Looking at the government shutdown

Updated: Thursday, October 3, 2013
Looking at the government shutdown story image
KALAMAZOO, Mich. (NEWSCHANNEL 3) - The government shutdown is wrapping up its third day, and there is still no whisper of a way out of the situation.

Tonight, in Tom's Corner, Tom Van Howe says it's amazing that our Congress, which is failing to get the job done, keeps getting paid.

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Let me see if I can get this straight.

The people we elect to make important decisions on our behalf have allowed the government to shut down because its locked up on health care for the country, while they get their own special brand of healthcare, paid for by you and me.

The people we elect have forced the layoff of nearly a million so-called non-essential people—sorry about that—while their own paychecks are guaranteed.

No change in lifestyle for them. If they were living in the real world their job performance would be grounds for dismissal. All of them.

A Republican senator smugly says on FOX News that the shutdown will make people realize they can live with less government than they thought they needed. Tell that to the actuaries who say the shutdown is costing government at least $300 million a day. Tell that to the 9-million low-income women with infants and children with WIC cards who see signs on grocery store doors that they are no longer welcome during the shutdown. So what if they can't feed their families?

And the shutdown is caused by 80 right-wing Congressmen. They are considered members of the tea party, who have somehow hijacked the moderates of the Republican Party into challenging the Affordable Care Act, also known as "Obamacare," at any cost.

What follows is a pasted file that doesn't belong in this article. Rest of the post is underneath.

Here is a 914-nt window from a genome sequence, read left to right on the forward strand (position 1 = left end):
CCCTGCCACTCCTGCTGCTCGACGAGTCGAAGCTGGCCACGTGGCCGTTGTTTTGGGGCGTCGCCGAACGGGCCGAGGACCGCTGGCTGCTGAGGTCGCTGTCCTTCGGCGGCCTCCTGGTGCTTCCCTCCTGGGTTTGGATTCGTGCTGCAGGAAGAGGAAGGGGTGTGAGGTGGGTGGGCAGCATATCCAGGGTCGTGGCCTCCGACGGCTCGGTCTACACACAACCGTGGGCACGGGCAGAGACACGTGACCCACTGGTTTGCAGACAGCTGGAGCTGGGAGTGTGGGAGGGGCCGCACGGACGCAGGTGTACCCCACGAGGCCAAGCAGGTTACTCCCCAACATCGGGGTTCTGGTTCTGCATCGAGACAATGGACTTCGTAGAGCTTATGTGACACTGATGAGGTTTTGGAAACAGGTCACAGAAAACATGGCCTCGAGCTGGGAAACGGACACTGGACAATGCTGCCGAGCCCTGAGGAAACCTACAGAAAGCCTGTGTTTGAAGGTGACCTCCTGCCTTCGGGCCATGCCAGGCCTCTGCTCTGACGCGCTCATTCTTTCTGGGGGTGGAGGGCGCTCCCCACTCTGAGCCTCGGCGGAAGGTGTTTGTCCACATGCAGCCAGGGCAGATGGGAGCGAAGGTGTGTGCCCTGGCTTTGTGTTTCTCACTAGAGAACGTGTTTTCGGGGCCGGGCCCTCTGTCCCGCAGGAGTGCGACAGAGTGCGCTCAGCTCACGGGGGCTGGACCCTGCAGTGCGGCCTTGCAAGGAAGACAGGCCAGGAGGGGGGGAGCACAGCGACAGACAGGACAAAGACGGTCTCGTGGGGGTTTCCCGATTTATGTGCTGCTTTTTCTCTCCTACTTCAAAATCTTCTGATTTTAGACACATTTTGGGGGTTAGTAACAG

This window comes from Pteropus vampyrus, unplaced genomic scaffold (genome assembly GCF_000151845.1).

Obamacare is not just an idea. It's a law—a law that was passed by Congress three years ago. It survived a challenge last year in the Supreme Court of the United States and became effective two days ago.

The concept of a national health care policy has been pursued by every President over the past one hundred years. So its not a new concept. It finally happened.

With Congress so off course, it follows that Speaker John Boehner, the man with the tan from Ohio, has quite simply lost control over his party.

Moderate Republicans who do a lot of grumbling about people like tea party leader Senator Ted Cruz have lost their voice. Or maybe they've given up their voice.

Could it be that they're afraid of the tea party and the NRA and their seemingly endless supplies of money?

Rest assured they all know what happened to those two Republican State Senators from Colorado who had the temerity to vote their consciences and say yes to universal background checks on firearm sales.

They won't even get a chance to face voters again. They're gone. Recalled. Thanks to a $400 thousand campaign financed by the NRA.

Even more troubling, the polls are  pretty clear. The vast majority of Americans didn't want this shutdown in any way.

They wanted their leaders to work things out—to do what we pay them to do.

Congress's approval rating hovers at about ten percent. The shutdown isn't exactly  making them more popular. But they don't seem to care. They come from gerrymandered districts where their reelection is virtually guaranteed.

But unless people start speaking up, and start demanding that:

  • If the country suffers, Congress does too
  • That if the government shuts down, Congress—those 535 elected employees of ours—they don't get paid. Not one penny.
  • That moderates in both parties dig down and show some courage and find a way to talk to one another and do their damn jobs,
  • That contrary to what they grow to believe, they are not royalty. They are hired by the people. They are employees of the people. They are beholden to the people, and a majority of the people have a right to expect far, far better than what they're getting.

If that doesn't happen, our democracy, where for the time being the majority no longer rules, is in peril.

I think I have it right.

In this corner...I'm Tom Van Howe.

Business News

Last Update on April 27, 2015 17:31 GMT

PORT LABOR-TRUCKERS

LOS ANGELES (AP) -- Truck drivers who haul goods from the nation's busiest port complex in Southern California have walked off the job in a dispute over their wages and employee status.